Saturday, October 9, 2010

Nebraska corn harvest down, but still at more than 1.5 billion bushels

While the U.S. Department of Agriculture reported Friday that Nebraska's corn crop is down 4 percent from last year's record crop, there's plenty of corn to go around, said Kelly Brunkhorst, director of research for the Nebraska Corn Board.

Based on Oct. 1 conditions, the USDA's National Agricultural Statistics Service, Nebraska Field Office, reported Friday that this year's Nebraska corn crop is forecast at 1.51 billion bushels, down 1 percent from last month and 4 percent below last year's record high. Yield is forecast at 170 bushels per acre, nine bushels below last month and eight bushels below the record high set last year.

However, according to the USDA, both 2010 production and yield remain the second highest of record. Acreage for harvest was increased 350,000 acres to 8.9 million, 1 percent above a year ago.

While USDA did lower its yield estimate for Nebraska - down from its 179 bushels per acre estimate in September, Brunkhorst said reports from fields "make it clear that 179 bushels was perhaps too optimistic for the state this year."

"While we had pretty good weather overall in Nebraska, a couple of weeks of hot weather right after pollination may have taken the top off yields a bit," he said. "Yet 170 bushels per acre is pretty darn good, obviously, when you consider it's the second-highest ever."

Nationally, USDA estimated yields at 155.8 bushels per acre, below last year's record of 164.7. If realized, that would put the U.S. corn crop at 12.7 billion bushels. As forecasted, both those figures would be the third-largest on record, Brunkhorst said.

"While the yield reduction appears to tighten the corn market a bit, we're confident about the current supply picture," Brunkhorst said. "At the same time, we'll have good supplies of other corn products, including some 4.2 million tons of distiller grains being produced by Nebraska ethanol plants this year alone."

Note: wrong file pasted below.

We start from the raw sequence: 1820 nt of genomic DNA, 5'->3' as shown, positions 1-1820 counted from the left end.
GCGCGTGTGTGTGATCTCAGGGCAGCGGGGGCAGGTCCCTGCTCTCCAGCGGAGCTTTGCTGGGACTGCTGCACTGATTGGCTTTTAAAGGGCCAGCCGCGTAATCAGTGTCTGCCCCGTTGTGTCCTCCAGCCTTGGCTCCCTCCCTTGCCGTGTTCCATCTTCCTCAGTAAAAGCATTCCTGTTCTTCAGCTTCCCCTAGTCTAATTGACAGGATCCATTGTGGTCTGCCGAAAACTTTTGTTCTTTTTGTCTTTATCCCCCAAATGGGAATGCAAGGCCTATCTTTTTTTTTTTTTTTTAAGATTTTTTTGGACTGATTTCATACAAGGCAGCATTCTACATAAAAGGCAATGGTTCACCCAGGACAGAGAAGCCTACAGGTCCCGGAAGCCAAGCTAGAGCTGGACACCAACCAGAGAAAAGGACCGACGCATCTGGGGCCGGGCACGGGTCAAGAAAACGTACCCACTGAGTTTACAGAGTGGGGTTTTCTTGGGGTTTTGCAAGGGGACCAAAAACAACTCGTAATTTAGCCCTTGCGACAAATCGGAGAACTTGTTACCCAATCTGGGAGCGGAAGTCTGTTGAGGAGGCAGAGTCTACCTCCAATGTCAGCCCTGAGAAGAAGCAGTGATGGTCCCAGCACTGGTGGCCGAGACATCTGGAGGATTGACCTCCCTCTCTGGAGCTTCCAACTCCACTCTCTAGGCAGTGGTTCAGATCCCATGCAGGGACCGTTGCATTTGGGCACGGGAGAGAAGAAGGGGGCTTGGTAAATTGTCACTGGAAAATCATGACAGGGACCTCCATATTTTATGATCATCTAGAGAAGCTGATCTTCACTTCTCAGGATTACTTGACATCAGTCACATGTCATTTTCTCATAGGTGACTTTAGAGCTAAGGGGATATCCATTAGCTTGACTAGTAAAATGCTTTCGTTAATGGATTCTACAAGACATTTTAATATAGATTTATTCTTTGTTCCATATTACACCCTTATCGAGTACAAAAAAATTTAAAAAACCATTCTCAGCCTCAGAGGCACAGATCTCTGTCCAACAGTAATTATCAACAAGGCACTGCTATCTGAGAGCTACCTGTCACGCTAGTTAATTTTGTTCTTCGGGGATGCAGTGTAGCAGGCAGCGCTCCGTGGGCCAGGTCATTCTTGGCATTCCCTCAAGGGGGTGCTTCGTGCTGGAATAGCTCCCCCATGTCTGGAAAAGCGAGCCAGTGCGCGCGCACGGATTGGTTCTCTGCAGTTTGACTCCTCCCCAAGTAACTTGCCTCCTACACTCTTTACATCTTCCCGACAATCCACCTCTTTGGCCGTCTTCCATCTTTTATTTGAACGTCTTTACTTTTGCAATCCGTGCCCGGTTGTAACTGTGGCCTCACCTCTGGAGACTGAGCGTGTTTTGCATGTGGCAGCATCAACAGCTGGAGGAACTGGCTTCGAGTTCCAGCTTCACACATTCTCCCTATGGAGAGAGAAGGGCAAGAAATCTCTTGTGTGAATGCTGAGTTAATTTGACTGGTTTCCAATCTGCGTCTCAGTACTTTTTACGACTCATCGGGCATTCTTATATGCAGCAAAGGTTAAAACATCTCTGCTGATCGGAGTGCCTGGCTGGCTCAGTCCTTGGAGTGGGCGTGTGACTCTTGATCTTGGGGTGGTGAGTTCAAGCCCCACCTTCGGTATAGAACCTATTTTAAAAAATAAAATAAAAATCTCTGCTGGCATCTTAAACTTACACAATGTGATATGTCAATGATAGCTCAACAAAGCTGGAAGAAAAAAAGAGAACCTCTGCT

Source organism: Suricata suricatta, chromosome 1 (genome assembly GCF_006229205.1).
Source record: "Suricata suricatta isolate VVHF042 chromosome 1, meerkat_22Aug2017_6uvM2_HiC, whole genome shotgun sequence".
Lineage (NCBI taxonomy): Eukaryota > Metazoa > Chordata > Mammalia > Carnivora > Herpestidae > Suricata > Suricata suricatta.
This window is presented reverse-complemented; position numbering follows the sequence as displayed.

Friday's crop report also pushed agricultural commodities futures up, including corn, soybeans and ethanol.

John Anderson, an economist with the American Farm Bureau Federation, said the big drop in both the corn yield and production estimates in October's crop report caught the industry by surprise. "Folks were expecting to see a drop in average yields from last month's report because of poor late-season weather conditions across much of the Corn Belt, but nobody was forecasting this big of a drop in the corn crop," Anderson said.

Anderson said the smaller-than-expected corn crop and the lowest stock situation since 1995 prompted USDA to forecast a market year average cash price of around $5 per bushel - up 60 cents from last month's price forecast.

"Corn producers will welcome the higher price, but livestock and dairy producers will have to pay more than they expected to for feed," Anderson said.

Friday's report said that state soybean production is forecast at a record high 281 million bushels, 5 percent below last month but still 8 percent above the previous record set last year.

State soybean yield is forecast at a record high 55 bushels per acre, unchanged from last month and 0.5 bushel above the previous high set in 2009. Area for harvest was decreased 250,000 acres to a record high 5.1 million, up 7 percent from 2009.

Nationwide, USDA said soybean production is forecast at a record high 3.41 billion bushels, down 2 percent from September but 1 percent above last year. Based on September 1 conditions, USDA reported that yields are expected to average a record high 44.4 bushels per acre, down 0.3 bushel from last month but up 0.4 bushel from last year.

Area for harvest in the United States is forecast at 76.8 million acres, down 1 percent from the previous estimate but up 1 percent from 2009, according to the USDA.

Statewide, the USDA also reported:

-- Sorghum production is forecast at 7.05 million bushels, up 15 percent from last month due to an increase in harvested acres. This production is still 46 percent below a year ago and the smallest since 1953. Yield at 94 bushels per acre is unchanged from the previous month but up 1 bushel from last year. Harvested acreage was increased 10,000 acres to 75,000 but down 46 percent from previous year and smallest since 1947.

-- Sunflower production is up 43 percent due to increased acreage and yield from a year ago.

-- Dry edible bean production is up 37 percent from last year due to more acres.

-- Sugarbeet production is down 19 percent from 2009, a result of fewer acres for harvest and a lower yield.

-- Alfalfa hay production is forecast to be 4 percent higher and all other hay production is unchanged compared to a year ago. 
Published: Saturday, October 9, 2010 12:03 AM CDT


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